Archive for October, 2010

Clara Shih On Ambient Intimacy and Appvertising

Posted on October 5, 2010. Filed under: Best practices, Social Media | Tags: , , , , , , , , , , , , , , , , , , , , , , , |

Book Cover_The Facebook Era by Clara ShihIf you want to know how tapping into social networks can help your business, then touch base with Clara Shih. After all, she wrote The Facebook Era: Tapping Online Social Networks to Market, Sell, and Innovate (2nd Edition), which is chock full of case studies and practical information for creating strategies and tactics to help you succeed in the new world of social business.

I recently enjoyed a conversation with Clara. My prior post, How Social Networks Are Changing How We Do Business, features Part 1 of our conversation, and here’s Part 2, where we get into things like ambient intimacy, appvertising and how Clara wisely decided not to go with the book title originally suggested by her publisher.

Interview with Clara Shih, author of The Facebook Era, Part 2:

Much your book talks about how businesses can use social networks to gain more information about customers or prospects, and their connections. But it can also work in the other direction. Customers may use social networks to decide whether they want to do business with you. They may want you or your business to have a referral or a seal of approval from someone they know.

Clara: Yeah, I see it going in that direction. It happens to me all the time, with people that haven’t bought my book, they’ll go to my page and they’ll see two of their friends are already a fan of the page and it helps them make up their mind… It’s really interesting.

That’s the most important thing to keep in mind for understanding social media. Because once you get this then everything else is easy. All the tactics you can pick up, and they’re changing all the time because Facebook and Twitter are always changing. But this is a fundamental paradigm shift that’s changing and creating these new business practices.

If you were to encapsulate the paradigm shift how you describe it?

Clara: It’s the idea of ambient intimacy. People sharing more about themselves than they ever have before. There are implications for business development, marketing and targeted advertising.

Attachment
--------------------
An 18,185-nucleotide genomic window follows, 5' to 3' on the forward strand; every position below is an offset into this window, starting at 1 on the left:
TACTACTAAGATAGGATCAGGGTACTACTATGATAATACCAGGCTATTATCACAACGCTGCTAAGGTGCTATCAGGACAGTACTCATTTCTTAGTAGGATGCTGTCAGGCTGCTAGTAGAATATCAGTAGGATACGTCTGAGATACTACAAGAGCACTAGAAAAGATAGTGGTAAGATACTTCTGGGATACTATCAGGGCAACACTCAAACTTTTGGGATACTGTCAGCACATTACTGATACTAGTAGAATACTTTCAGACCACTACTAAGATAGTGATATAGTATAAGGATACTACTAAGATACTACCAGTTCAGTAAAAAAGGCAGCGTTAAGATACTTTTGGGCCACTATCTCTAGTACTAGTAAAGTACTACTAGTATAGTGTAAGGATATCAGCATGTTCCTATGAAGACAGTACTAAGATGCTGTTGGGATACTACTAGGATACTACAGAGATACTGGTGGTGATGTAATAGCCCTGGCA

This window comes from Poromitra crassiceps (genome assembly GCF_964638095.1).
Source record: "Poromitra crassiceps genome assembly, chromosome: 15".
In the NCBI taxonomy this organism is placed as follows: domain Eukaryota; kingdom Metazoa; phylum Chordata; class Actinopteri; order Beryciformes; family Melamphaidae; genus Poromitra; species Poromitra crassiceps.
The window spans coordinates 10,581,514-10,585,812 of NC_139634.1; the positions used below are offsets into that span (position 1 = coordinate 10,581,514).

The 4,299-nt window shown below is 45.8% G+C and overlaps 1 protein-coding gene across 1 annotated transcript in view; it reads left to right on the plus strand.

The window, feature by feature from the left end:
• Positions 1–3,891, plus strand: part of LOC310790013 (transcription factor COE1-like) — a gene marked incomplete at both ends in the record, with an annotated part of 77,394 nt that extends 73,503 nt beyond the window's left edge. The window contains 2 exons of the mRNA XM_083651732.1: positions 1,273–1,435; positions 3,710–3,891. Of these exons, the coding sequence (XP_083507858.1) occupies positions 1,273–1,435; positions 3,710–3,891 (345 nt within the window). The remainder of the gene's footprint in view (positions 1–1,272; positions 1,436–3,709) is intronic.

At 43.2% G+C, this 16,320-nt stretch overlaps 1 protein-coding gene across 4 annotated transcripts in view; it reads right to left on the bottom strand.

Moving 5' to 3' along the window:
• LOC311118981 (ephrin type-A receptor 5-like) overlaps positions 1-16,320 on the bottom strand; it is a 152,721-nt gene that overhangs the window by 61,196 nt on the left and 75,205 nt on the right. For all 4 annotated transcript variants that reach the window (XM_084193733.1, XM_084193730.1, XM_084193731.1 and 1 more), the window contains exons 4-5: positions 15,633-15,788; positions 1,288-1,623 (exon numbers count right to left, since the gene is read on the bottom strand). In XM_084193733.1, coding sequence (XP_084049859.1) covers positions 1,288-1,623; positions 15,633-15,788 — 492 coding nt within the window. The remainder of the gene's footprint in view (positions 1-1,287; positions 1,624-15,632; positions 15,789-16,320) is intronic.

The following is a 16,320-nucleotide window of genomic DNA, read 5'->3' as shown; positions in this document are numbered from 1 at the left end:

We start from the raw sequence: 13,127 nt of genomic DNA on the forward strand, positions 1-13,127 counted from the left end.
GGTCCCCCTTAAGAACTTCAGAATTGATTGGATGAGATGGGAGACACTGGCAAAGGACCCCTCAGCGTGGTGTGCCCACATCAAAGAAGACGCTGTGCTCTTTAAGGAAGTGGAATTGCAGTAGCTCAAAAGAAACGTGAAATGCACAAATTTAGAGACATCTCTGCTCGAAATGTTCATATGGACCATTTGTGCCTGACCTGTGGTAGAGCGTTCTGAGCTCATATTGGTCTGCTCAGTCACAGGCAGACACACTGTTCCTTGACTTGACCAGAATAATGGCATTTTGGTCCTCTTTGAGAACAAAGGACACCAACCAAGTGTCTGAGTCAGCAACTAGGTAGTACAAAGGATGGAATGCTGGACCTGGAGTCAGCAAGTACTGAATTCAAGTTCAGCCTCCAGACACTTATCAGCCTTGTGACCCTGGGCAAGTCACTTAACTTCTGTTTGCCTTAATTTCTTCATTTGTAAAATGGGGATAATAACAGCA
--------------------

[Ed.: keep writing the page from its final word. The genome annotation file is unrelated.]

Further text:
One of big challenges many businesses have with social media is that it’s 24/7, but most businesses don’t operate 24/7. So they run up against issues with time resource allocation and providing an adequate response. Do you have suggestions to help a business manage its social media presence?

Clara: Well the first thing to consider is that people are talking about your company 24/7 whether or not you’re on social media or not. So better to be there and to be monitoring than be in blissful ignorance.

Beyond that I think in terms of setting the expectation of timeliness. And I’ve seen this — companies will have something on their Twitter or Facebook page that says, if we don’t get back to you in 72 hours or whatever the timeframe is — put out what to expect, so everyone is on the same page.

You hear a lot about how in social media you can’t do the hard sell, you have to do the soft sell. But people know why you’re on there — your purpose is ultimately to sell, if you’re a business.

Clara: It is ultimately to sell. And that’s OK if you acknowledge it. But it’s also to show that you care about people.

Right you can vicariously create tighter connections. Still, a customer can always write an email if they want to get in touch with a company  Yet there’s something different about expressing yourself through social media.

Clara: It’s very subtle psychological things — like seeing your profile picture next to a comment you made on a businesses page… it makes you feel important. Like you have a voice. And I think people really resonate with that and people are drawn to that. Because you feel heard. Your comment is public. People can link back to your profile and possibly interact with you and like or comment on your comment.